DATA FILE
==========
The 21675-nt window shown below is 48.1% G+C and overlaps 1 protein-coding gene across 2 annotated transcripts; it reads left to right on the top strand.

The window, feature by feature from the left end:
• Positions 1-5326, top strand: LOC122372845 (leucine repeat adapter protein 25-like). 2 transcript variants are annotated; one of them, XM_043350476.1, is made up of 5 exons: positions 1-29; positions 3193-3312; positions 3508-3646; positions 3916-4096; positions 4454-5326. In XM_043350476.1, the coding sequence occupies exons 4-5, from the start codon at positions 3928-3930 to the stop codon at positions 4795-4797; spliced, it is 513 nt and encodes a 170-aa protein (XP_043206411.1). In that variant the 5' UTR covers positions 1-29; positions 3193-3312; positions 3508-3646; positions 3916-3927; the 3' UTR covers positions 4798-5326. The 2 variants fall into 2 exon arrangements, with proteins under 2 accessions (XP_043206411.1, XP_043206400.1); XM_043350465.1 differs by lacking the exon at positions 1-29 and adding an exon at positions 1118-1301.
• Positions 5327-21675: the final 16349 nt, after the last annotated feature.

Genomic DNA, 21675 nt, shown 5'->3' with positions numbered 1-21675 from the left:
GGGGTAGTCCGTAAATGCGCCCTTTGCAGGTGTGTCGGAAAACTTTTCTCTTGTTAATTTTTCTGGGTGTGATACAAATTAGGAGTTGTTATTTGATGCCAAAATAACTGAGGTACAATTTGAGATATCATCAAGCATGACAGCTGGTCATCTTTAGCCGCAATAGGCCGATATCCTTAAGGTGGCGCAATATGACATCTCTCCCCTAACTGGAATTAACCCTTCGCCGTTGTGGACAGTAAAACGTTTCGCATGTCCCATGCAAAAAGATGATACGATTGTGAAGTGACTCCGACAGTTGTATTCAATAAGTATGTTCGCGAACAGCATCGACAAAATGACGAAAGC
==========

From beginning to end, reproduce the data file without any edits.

The 21675-nt window shown below is 48.1% G+C and overlaps 1 protein-coding gene across 2 annotated transcripts; it reads left to right on the top strand.

The window, feature by feature from the left end:
• Positions 1-5326, top strand: LOC122372845 (leucine repeat adapter protein 25-like). 2 transcript variants are annotated; one of them, XM_043350476.1, is made up of 5 exons: positions 1-29; positions 3193-3312; positions 3508-3646; positions 3916-4096; positions 4454-5326. In XM_043350476.1, the coding sequence occupies exons 4-5, from the start codon at positions 3928-3930 to the stop codon at positions 4795-4797; spliced, it is 513 nt and encodes a 170-aa protein (XP_043206411.1). In that variant the 5' UTR covers positions 1-29; positions 3193-3312; positions 3508-3646; positions 3916-3927; the 3' UTR covers positions 4798-5326. The 2 variants fall into 2 exon arrangements, with proteins under 2 accessions (XP_043206411.1, XP_043206400.1); XM_043350465.1 differs by lacking the exon at positions 1-29 and adding an exon at positions 1118-1301.
• Positions 5327-21675: the final 16349 nt, after the last annotated feature.

Genomic DNA, 21675 nt, shown 5'->3' with positions numbered 1-21675 from the left:
GGGGTAGTCCGTAAATGCGCCCTTTGCAGGTGTGTCGGAAAACTTTTCTCTTGTTAATTTTTCTGGGTGTGATACAAATTAGGAGTTGTTATTTGATGCCAAAATAACTGAGGTACAATTTGAGATATCATCAAGCATGACAGCTGGTCATCTTTAGCCGCAATAGGCCGATATCCTTAAGGTGGCGCAATATGACATCTCTCCCCTAACTGGAATTAACCCTTCGCCGTTGTGGACAGTAAAACGTTTCGCATGTCCCATGCAAAAAGATGATACGATTGTGAAGTGACTCCGACAGTTGTATTCAATAAGTATGTTCGCGAACAGCATCGACAAAATGACGAAAGC